Advocacy win

American Board of Neurological Surgery apologizes to DOs it harassed

Osteopathic legal advocacy stops flurry of demands to AOA board-certified physicians.

After sending threatening emails to AOA board-certified neurosurgeons regarding their use of the term “board certified,” the American Board of Neurological Surgery (ABNS) is apologizing to those who received them, according to the AOA’s legal counsel.

The AOA intervened when members and the American College of Osteopathic Surgeons alerted General Counsel Josh Prober, JD, to the emails, which demanded that the member physicians stop using the term “board certified” because it “can be implied to represent board certification from the American Board of Neurological Surgery.”

The ABNS email further stated that “the situation will be elevated to our legal counsel for consideration of further action” if its demands were not met.

AOA board certification is widely recognized

“It was astonishing to see ABNS ignore the validity and existence of osteopathic certifying boards, despite the fact that AOA board certification is recognized by state and federal governments, hospitals, payers and the ACGME,” Prober says.

Regardless of the ABNS’s unsubstantiated assertion that the term “board certified” implies certification from a board affiliated with the American Board of Medical Specialties, there are multiple ways to be credibly board certified. The AOA offers board certification in 29 specialties and 77 subspecialties that are long-established credentials for osteopathic physicians.

“Numerous state statutes recognize the distinction between osteopathic and allopathic physicians and between AOA certification and ABMS board certification and also ensure their equal treatment,” Prober adds.

Some of the targeted physicians practice in California, where state statutes clearly specify equal treatment of DOs and MDs as well as AOA certification and ABMS certification, Prober notes.

Lawyers for ABNS admitted the board erred in sending its letter to AOA-certified physicians and apologized for its mistake. The board also agreed to send letters explaining its actions to DOs who received the offending ABNS notice.

‘Proud DO’

Kamran Parsa, DO, president of the NeuroSpine Institute in Palmdale, California, was among the AOA board-certified neurosurgeons targeted by ABNS.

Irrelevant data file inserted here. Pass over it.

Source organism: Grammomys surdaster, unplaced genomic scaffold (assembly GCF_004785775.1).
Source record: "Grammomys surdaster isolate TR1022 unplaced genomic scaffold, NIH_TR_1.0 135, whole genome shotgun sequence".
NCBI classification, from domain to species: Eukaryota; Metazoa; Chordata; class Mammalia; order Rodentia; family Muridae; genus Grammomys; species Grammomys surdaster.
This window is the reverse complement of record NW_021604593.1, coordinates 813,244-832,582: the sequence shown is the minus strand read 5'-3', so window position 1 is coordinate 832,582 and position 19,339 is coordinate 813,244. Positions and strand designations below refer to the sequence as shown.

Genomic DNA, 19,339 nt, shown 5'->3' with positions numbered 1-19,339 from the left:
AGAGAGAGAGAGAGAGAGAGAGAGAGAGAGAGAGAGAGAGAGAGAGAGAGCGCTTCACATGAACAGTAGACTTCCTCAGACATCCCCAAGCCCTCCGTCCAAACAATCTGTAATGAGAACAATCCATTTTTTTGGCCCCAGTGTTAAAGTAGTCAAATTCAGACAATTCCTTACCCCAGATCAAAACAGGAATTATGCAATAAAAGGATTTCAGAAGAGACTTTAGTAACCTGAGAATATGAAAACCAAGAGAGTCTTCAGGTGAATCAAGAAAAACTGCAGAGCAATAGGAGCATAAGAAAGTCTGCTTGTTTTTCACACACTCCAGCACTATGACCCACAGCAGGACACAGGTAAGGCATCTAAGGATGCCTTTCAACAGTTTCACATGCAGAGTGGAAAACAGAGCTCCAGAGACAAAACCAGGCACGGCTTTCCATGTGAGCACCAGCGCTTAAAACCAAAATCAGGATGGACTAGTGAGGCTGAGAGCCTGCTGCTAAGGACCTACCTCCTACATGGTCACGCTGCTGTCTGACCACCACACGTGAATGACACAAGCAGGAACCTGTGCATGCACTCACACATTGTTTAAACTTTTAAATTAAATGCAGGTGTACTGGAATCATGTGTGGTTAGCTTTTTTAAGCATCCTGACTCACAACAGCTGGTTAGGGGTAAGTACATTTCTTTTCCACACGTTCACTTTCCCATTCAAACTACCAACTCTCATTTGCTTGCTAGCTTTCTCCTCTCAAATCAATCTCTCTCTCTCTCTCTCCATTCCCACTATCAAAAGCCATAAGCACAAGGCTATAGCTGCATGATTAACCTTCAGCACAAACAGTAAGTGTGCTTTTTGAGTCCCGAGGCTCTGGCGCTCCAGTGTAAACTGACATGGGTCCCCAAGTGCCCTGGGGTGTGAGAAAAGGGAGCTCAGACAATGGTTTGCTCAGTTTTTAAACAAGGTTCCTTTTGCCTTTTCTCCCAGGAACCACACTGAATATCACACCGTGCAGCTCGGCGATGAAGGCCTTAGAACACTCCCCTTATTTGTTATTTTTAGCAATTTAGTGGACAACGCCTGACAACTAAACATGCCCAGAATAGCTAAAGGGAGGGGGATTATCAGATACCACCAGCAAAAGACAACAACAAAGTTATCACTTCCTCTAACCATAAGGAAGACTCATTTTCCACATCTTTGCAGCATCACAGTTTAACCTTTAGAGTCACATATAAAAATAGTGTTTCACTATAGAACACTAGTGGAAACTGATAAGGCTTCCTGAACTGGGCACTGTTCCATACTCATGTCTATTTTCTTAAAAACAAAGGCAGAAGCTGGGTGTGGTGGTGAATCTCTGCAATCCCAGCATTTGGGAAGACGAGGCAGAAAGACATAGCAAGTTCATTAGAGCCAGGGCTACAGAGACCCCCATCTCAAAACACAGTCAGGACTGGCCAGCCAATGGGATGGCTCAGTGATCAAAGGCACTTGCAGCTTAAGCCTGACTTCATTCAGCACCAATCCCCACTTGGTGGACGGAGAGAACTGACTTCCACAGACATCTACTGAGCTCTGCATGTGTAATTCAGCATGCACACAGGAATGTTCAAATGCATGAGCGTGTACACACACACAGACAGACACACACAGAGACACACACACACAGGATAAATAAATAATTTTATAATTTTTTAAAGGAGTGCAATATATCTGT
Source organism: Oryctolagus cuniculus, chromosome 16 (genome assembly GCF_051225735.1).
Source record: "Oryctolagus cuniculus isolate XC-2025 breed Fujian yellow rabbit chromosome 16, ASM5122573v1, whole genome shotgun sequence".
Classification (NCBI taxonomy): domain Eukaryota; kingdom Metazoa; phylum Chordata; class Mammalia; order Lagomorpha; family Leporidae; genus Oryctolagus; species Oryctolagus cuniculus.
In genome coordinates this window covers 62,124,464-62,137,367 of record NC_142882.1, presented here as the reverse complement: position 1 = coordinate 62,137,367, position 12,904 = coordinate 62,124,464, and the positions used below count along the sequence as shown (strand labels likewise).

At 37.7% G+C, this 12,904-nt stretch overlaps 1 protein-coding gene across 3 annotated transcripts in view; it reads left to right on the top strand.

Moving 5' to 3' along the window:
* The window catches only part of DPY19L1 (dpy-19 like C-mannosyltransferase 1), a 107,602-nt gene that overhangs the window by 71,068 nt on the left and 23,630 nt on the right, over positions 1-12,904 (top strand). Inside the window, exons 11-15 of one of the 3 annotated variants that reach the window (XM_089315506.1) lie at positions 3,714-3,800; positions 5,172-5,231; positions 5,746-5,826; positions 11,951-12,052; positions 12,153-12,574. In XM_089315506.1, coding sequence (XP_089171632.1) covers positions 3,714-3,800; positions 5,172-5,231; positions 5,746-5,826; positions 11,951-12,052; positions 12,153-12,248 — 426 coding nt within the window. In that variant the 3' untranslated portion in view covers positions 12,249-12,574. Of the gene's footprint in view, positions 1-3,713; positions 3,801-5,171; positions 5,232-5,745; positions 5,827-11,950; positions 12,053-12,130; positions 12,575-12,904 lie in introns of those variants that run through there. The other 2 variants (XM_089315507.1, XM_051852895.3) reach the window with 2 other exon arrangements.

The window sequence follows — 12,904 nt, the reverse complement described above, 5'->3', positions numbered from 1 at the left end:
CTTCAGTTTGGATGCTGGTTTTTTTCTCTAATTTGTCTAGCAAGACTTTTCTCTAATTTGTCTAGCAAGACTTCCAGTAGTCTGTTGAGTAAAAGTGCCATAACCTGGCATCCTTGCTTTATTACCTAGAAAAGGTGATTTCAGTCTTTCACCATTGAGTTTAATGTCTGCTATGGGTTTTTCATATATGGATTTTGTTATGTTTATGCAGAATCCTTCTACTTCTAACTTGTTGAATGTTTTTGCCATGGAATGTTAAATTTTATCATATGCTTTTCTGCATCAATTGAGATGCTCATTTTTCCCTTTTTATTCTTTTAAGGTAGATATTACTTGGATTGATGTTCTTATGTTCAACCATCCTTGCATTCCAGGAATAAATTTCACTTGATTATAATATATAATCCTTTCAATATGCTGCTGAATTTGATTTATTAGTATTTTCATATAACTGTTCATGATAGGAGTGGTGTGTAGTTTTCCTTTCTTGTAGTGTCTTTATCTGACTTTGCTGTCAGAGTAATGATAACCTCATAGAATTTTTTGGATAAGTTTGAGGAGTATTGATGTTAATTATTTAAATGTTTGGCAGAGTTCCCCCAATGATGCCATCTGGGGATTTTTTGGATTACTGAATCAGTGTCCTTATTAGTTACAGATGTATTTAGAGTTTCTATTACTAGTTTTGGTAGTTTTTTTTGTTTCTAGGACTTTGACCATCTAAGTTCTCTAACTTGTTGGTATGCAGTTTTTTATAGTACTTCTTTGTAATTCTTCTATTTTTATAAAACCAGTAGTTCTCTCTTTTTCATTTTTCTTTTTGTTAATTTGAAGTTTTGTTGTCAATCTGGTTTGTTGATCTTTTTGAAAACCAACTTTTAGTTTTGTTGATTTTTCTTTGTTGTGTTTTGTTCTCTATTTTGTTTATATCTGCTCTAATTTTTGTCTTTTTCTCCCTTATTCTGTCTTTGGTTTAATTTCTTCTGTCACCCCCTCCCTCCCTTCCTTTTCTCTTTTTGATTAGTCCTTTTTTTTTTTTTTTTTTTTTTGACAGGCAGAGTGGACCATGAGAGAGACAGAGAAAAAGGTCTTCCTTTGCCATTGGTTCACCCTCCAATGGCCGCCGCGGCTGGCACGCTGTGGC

“I have always been and will always be a proud DO. Today, even more so,” Dr. Parsa says. “My colleagues and I had incredible support from the AOA and ACOS and are grateful that the osteopathic community put a stop to this harassment from ABNS.”

AOA members with similar complaints are encouraged to call (888) 62-MYAOA or submit an issue online.

Related reading:

He resigned from residency. Then the HRSA fined him $1 million. Here’s what happened next.

4 recent scope of practice wins for DOs in Indiana, Hawaii and New Hampshire


  1. Vicki Scott

    The true way to identify DO and MD certification in any specialty is to compare their training and education. Are they identical? I have my doubts.
    E.V. Scott- retired R.N.

    1. Alan Lee Carpenter

      Fortunately the differences between MD and DO trading and competency are all but historical. Back in the 1960s the AMA toured all Osteopathic medical schools and found they were within the scope of MD schools. A historical stigma had been largely overcome but still persists in some pockets.

      I graduated from UC Berkeley CA and was awarded a full military scholarship to attend the University of Osteopathic Medicine and Health sciences. I found the lectures and academic requirements to be tougher than Berkeley. We completed our education using the same medical books of MD schools except one text on osteopathy. I passed all tests after medical school taking MD licensing exams and I completed MD residencies in Internal medicine and Nuclear medicine. I became board certified taking the same exams as MDs.

      The AMA has established its standard of recognizing board certifications.

      As I am a white male I have never known prejudice until I heard of such standards.